This rule will impose minimal additional paperwork for recordkeeping and monitoring to demonstrate compliance with 12-month rolling average CO2 emission standards. Facilities subject to this regulation are already required to meet emission standards for other air contaminants, for example, oxides of nitrogen, and thus have systems in place to monitor emissions of air contaminants and submit annual and semi-annual reports to the Department. Depending on the source, the facility owner may need to modify the data acquisition handling system software, in order to compute and report CO2 monitoring data in pounds per gross electric output rate in terms of megawatt/hr, or fuel input rate in terms of million Btu per hour. The records and reports will be required to be kept and submitted in the same formats used to track other pollutants with emission standards and will be submitted electronically accompanied by paper summary reports. Therefore, minimal additional costs for record keeping and reporting are projected.
Local Government Mandates
This is not a mandate on local governments. It applies equally to any entity that owns or operates a subject source. Local governments have no additional compliance obligations as compared to other subject entities. However, the promulgation of Part 251 may impact decision making by local governments which operate sources subject to the rule. Local governments which operate coal-fired electric generating units may not be able to undertake certain applicable expansion projects that would rely on additional coal-firing, until CCS is available, and instead may elect to replace an existing coal-fired unit with one designed to utilize a less carbon-intensive fuel. Parameters and items to be considered when designing a new facility (unit type and size, fuel type and supply, power needs, etc.) would be considered regardless of the existence of the proposed rule and therefore this rule does not impose additional requirements. With the commercial demonstration of CCS, even more options for power generation will become available to municipal governments.
Facilities subject to Part 251 will also be subject to the Part 242 (RGGI) requirements. Monitoring and recordkeeping requirements for Part 242 do not conflict with the requirements of this proposed regulation. Therefore, this proposed regulation does not duplicate any existing monitoring or record keeping requirements.
The following alternatives have been evaluated to address the goals of Part 251 as set forth above:
(1) Take no Action: The establishment in regulation of CO2 emission standards for major electric generating facilities is required by section 19-0312 of the ECL. Therefore, the "Take no action" alternative is not available to the Department under the statutory language, and has been rejected.
(2) Establish specific CO2 emission standards for each source and fuel type: The Department has determined that the establishment of CO2 emission standards for each source and fuel type would not promote or achieve the goal of reducing CO2 emissions from new major electric generating facilities as required by section 19-0312.3 of the ECL: "No later than 12 months after the effective date of this section, the commissioner shall promulgate rules and regulations targeting reductions in emissions of carbon dioxide that would apply to major electric generating facilities that commenced construction after the effective date of the regulations." Therefore, the "Establish specific CO2 emission standards for each source and fuel type" alternative has been rejected.
(3) Exempt sources that fire biomass or WTE facilities: This option was proposed by the Department at the October 20, 2011 stakeholder meeting. The stakeholders overwhelmingly rejected this alternative, suggesting that it could give an unfair competitive advantage to electric generating facilities that fire either biomass or waste over traditional fossil fuel-fired sources. The argument was also made that the carbon emissions from these sources were just as "detrimental" to the environment as carbon emissions from fossil fuel fired electric generating facilities. Therefore, the "Exempt sources that fire biomass or WTE facilities" alternative was rejected based on stakeholder comments.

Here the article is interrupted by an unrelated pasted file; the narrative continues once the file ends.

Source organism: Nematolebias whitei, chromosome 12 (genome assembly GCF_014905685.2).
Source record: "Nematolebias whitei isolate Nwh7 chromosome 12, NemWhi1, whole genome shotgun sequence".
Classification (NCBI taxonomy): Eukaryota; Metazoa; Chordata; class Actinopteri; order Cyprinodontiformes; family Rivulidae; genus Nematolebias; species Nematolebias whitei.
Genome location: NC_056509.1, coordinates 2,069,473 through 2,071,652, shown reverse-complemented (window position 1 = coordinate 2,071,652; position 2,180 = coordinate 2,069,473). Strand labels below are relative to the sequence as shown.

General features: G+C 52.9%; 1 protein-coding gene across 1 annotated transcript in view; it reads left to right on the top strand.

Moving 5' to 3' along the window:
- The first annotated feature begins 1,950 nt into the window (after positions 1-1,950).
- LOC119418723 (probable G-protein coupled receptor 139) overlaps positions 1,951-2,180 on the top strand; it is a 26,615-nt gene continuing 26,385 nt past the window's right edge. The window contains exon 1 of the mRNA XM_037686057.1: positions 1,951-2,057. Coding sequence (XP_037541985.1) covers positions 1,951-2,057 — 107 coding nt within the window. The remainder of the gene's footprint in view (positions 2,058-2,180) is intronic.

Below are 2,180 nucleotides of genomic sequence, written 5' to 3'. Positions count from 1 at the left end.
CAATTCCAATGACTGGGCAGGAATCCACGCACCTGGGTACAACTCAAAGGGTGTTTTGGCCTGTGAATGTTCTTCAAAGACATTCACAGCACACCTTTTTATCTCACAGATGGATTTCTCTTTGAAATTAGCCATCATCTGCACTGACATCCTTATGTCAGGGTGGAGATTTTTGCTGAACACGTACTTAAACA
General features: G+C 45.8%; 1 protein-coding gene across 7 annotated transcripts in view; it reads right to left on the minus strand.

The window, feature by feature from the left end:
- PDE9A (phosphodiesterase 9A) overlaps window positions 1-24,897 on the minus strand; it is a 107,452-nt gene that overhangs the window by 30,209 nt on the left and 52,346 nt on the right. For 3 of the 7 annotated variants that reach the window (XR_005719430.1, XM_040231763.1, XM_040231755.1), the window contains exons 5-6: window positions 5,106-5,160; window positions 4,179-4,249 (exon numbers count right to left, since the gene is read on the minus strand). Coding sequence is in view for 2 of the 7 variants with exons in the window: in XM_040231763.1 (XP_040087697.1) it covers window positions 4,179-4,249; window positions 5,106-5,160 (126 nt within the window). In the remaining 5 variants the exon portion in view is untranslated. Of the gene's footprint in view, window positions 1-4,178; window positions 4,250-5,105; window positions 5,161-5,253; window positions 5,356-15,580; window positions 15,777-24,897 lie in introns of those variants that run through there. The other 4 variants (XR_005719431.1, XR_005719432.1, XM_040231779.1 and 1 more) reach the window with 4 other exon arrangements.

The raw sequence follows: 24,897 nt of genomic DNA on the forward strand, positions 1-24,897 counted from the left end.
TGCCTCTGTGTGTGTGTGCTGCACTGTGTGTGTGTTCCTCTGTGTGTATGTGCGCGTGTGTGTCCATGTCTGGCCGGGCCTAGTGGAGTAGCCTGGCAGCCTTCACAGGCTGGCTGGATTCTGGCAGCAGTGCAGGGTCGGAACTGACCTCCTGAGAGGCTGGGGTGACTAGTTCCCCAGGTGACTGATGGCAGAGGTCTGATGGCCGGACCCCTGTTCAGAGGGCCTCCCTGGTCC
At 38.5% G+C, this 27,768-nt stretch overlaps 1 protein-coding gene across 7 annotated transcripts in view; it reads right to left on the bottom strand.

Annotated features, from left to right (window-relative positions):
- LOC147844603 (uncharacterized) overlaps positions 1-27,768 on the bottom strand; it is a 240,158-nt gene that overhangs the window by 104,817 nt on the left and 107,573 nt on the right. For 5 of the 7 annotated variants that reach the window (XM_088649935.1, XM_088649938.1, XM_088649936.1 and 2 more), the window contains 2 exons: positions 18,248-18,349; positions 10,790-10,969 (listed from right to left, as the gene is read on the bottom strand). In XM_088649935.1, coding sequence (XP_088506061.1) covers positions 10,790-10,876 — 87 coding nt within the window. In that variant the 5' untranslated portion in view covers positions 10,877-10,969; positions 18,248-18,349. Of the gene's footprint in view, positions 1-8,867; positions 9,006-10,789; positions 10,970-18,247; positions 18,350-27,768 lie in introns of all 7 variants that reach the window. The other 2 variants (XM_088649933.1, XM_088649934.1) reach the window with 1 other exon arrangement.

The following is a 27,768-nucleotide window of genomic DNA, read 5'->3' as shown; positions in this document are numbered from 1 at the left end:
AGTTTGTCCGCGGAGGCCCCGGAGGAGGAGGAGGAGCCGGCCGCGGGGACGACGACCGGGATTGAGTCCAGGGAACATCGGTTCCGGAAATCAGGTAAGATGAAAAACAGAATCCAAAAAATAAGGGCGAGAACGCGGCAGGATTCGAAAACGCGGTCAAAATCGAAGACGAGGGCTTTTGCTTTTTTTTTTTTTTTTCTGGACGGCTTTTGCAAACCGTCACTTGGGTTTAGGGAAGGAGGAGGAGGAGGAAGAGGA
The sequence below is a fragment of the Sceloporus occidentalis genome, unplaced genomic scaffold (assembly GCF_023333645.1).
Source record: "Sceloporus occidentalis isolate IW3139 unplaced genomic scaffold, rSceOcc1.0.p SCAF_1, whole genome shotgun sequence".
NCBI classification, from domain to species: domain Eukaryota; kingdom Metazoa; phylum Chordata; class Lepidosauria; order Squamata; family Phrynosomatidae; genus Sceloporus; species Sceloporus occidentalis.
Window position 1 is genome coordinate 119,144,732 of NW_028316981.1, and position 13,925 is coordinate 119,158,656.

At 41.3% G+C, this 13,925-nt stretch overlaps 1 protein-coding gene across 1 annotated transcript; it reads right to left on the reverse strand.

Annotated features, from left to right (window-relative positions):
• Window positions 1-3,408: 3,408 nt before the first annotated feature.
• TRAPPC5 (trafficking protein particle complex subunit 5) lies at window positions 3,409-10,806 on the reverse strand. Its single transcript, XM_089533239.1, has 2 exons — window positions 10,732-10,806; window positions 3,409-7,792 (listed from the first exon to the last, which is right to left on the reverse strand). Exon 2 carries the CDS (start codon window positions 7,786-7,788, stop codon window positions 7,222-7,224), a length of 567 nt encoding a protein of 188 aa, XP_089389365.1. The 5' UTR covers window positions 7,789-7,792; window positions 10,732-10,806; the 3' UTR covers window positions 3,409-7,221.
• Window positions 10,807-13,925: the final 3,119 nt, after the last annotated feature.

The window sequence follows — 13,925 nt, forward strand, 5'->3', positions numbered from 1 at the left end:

As result of several actions by EPA, GHGs, including CO2, became "subject to regulation" under the Clean Air Act (Act) as of January 2, 2011. EPA modified the relevant applicability thresholds for GHGs for purposes of Prevention of Significant Deterioration (PSD) and Title V permitting under the Act in the GHG Tailoring Rule.2 The Department has since incorporated these modified applicability thresholds for GHGs into its 6 NYCRR Parts 200, 201, and 231. Most notably, this means that new major stationary sources, and major modifications at existing stationary sources, are subject to best available control technology (BACT) requirements for GHGs under the PSD permitting program, provided that the source emits GHGs above the relevant applicability threshold. A source that, for PSD purposes, is a new major stationary source, or a major modification at an existing stationary source, may also be subject to Part 251. Generally speaking, a new natural gas-fired combined cycle facility that satisfies BACT for GHGs is likely to also comply with the emission limit in Part 251. There are currently no specific CO2 emission standards for stationary sources in the federal regulations. Therefore, the proposed Part 251 CO2 emission standards are more stringent than the current federal standards. However, EPA is committed, pursuant to a litigation settlement, to propose a new source performance standard (NSPS) for GHG emissions from power plants. If adopted, such a GHG NSPS would likely apply to sources of the type that will be subject to Part 251. The Department will continue to monitor the development of power plant GHG NSPS by EPA.
Part 251 will apply to the owner or operator of any new major electric generating facility that commences construction after the effective date of Part 251, and to any existing electric generating facility that commences construction for an increase in electrical output capacity by more than 25 MW after the effective date of Part 251. The Department intends to promulgate Part 251 by August 4, 2012, in accordance with ECL section 19-0312.
1 Endangerment and Cause or Contribute Findings for Greenhouse Gases Under Section 202(a) of the Clean Air Act, 74 FR 66496, December 15, 2009.
2 Prevention of Significant Deterioration and Title V Greenhouse Gas Tailoring Rule, 75 FR 31514, June 3, 2010.